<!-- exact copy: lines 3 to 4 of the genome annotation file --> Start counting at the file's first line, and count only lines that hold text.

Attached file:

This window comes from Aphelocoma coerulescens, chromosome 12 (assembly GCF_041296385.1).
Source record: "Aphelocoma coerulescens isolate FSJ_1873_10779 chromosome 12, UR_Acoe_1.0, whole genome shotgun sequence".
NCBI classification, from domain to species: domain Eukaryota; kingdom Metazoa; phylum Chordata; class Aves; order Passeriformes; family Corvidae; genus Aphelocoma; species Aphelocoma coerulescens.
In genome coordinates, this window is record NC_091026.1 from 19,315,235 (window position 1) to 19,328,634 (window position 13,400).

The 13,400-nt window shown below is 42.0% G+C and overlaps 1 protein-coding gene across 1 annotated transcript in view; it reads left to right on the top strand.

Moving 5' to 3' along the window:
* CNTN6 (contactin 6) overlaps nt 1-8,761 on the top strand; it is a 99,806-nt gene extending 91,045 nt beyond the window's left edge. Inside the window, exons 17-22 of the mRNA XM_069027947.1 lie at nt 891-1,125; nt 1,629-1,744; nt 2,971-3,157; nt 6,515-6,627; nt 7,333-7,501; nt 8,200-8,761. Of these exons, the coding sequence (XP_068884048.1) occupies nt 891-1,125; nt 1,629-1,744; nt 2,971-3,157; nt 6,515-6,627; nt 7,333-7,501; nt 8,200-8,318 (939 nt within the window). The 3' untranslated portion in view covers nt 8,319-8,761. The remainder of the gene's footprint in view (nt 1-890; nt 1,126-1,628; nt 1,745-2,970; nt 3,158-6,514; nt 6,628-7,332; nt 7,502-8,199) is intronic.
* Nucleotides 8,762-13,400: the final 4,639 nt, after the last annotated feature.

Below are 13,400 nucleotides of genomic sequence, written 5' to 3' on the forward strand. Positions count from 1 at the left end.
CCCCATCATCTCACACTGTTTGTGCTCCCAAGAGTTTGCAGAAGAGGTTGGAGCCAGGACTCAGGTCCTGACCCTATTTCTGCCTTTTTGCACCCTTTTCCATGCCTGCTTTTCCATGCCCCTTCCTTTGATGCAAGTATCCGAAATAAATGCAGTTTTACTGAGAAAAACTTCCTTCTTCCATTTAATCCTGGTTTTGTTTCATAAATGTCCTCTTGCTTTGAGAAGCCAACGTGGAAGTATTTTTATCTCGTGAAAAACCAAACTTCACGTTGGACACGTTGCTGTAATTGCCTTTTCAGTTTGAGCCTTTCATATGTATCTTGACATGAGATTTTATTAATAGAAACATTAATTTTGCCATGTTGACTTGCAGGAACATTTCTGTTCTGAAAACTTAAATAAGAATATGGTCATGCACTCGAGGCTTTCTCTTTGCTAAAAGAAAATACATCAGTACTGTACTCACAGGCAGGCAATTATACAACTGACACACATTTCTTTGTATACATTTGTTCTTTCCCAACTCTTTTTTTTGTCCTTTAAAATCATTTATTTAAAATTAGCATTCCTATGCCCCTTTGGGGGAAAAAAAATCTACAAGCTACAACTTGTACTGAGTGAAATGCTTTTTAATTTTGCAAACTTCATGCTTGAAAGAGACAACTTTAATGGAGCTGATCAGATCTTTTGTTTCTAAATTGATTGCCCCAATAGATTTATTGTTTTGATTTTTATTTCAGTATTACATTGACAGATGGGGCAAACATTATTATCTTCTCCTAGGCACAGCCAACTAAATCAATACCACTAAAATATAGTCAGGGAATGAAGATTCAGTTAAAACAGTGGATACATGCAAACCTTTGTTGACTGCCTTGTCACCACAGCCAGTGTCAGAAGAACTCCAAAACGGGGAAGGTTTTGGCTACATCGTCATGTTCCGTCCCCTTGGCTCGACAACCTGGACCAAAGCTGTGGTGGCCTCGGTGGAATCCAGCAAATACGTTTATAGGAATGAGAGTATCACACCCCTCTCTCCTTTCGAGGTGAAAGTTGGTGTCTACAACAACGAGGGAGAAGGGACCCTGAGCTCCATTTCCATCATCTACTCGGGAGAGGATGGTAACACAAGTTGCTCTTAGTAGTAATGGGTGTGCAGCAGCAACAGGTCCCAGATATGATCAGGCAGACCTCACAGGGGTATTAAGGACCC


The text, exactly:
NCBI classification, from domain to species: domain Eukaryota; kingdom Metazoa; phylum Chordata; class Aves; order Passeriformes; family Corvidae; genus Aphelocoma; species Aphelocoma coerulescens.
In genome coordinates, this window is record NC_091026.1 from 19,315,235 (window position 1) to 19,328,634 (window position 13,400).